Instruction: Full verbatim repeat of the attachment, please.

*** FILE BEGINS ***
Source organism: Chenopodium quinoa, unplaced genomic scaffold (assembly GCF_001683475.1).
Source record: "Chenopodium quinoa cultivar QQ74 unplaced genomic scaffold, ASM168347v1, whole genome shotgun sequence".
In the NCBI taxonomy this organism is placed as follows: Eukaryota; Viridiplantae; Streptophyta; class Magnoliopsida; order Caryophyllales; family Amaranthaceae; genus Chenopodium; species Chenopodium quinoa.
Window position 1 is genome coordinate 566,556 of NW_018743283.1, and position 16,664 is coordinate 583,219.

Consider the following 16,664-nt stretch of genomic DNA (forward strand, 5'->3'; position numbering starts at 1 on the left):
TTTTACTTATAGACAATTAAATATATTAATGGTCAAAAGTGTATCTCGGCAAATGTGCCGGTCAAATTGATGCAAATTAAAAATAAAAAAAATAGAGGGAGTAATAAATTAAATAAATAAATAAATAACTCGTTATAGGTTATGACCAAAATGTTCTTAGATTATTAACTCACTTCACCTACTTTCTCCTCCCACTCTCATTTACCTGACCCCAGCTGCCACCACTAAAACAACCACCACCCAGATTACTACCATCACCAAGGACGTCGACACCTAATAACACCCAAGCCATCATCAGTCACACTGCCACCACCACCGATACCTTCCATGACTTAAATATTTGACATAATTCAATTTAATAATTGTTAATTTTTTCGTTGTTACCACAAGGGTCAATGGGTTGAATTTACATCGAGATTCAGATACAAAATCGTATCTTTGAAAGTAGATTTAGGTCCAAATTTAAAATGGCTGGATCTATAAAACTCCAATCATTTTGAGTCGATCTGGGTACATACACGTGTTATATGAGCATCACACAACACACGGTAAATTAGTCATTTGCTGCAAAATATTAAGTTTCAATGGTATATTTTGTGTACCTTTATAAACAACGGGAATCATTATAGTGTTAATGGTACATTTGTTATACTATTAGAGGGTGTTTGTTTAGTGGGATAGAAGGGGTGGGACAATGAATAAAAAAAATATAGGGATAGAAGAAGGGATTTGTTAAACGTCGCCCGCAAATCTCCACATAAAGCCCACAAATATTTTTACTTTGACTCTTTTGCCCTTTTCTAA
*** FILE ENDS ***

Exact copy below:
Source organism: Chenopodium quinoa, unplaced genomic scaffold (assembly GCF_001683475.1).
Source record: "Chenopodium quinoa cultivar QQ74 unplaced genomic scaffold, ASM168347v1, whole genome shotgun sequence".
In the NCBI taxonomy this organism is placed as follows: Eukaryota; Viridiplantae; Streptophyta; class Magnoliopsida; order Caryophyllales; family Amaranthaceae; genus Chenopodium; species Chenopodium quinoa.
Window position 1 is genome coordinate 566,556 of NW_018743283.1, and position 16,664 is coordinate 583,219.

Consider the following 16,664-nt stretch of genomic DNA (forward strand, 5'->3'; position numbering starts at 1 on the left):
TTTTACTTATAGACAATTAAATATATTAATGGTCAAAAGTGTATCTCGGCAAATGTGCCGGTCAAATTGATGCAAATTAAAAATAAAAAAAATAGAGGGAGTAATAAATTAAATAAATAAATAAATAACTCGTTATAGGTTATGACCAAAATGTTCTTAGATTATTAACTCACTTCACCTACTTTCTCCTCCCACTCTCATTTACCTGACCCCAGCTGCCACCACTAAAACAACCACCACCCAGATTACTACCATCACCAAGGACGTCGACACCTAATAACACCCAAGCCATCATCAGTCACACTGCCACCACCACCGATACCTTCCATGACTTAAATATTTGACATAATTCAATTTAATAATTGTTAATTTTTTCGTTGTTACCACAAGGGTCAATGGGTTGAATTTACATCGAGATTCAGATACAAAATCGTATCTTTGAAAGTAGATTTAGGTCCAAATTTAAAATGGCTGGATCTATAAAACTCCAATCATTTTGAGTCGATCTGGGTACATACACGTGTTATATGAGCATCACACAACACACGGTAAATTAGTCATTTGCTGCAAAATATTAAGTTTCAATGGTATATTTTGTGTACCTTTATAAACAACGGGAATCATTATAGTGTTAATGGTACATTTGTTATACTATTAGAGGGTGTTTGTTTAGTGGGATAGAAGGGGTGGGACAATGAATAAAAAAAATATAGGGATAGAAGAAGGGATTTGTTAAACGTCGCCCGCAAATCTCCACATAAAGCCCACAAATATTTTTACTTTGACTCTTTTGCCCTTTTCTAA